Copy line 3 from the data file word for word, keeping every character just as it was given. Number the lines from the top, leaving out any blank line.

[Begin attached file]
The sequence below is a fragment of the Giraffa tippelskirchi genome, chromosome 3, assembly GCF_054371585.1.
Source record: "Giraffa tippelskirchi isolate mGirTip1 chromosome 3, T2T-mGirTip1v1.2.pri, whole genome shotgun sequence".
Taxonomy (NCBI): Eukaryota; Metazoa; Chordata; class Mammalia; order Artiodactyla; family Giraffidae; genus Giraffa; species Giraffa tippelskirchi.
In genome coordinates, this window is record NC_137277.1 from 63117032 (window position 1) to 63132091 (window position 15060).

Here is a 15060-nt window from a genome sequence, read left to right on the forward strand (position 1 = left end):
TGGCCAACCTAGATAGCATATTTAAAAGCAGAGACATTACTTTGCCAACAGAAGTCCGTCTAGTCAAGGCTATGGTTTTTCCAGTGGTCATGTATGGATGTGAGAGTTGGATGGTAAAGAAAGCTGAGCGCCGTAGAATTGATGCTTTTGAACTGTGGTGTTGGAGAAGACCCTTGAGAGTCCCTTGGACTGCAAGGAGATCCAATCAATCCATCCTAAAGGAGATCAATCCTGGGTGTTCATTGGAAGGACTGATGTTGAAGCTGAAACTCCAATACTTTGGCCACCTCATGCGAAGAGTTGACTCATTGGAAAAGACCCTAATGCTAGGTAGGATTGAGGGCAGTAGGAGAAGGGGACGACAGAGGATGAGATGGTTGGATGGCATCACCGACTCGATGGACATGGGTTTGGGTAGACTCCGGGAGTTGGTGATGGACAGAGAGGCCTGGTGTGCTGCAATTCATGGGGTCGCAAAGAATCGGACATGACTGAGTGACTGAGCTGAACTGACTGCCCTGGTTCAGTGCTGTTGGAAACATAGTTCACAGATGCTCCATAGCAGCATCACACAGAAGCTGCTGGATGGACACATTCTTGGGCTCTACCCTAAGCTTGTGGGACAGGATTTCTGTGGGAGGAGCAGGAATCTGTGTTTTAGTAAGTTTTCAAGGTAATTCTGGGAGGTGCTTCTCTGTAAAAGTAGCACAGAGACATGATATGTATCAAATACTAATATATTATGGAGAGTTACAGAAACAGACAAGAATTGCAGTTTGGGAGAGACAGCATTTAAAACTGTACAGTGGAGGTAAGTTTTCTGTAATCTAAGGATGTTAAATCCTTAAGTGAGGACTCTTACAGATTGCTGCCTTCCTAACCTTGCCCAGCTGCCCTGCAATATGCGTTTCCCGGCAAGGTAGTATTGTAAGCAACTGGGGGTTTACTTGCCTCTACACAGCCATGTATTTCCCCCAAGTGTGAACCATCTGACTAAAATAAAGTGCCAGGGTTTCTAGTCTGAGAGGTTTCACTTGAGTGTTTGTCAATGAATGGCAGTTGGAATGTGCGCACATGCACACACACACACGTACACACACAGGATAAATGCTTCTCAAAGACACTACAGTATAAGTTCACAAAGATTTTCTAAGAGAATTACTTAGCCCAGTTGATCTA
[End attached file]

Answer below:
Taxonomy (NCBI): Eukaryota; Metazoa; Chordata; class Mammalia; order Artiodactyla; family Giraffidae; genus Giraffa; species Giraffa tippelskirchi.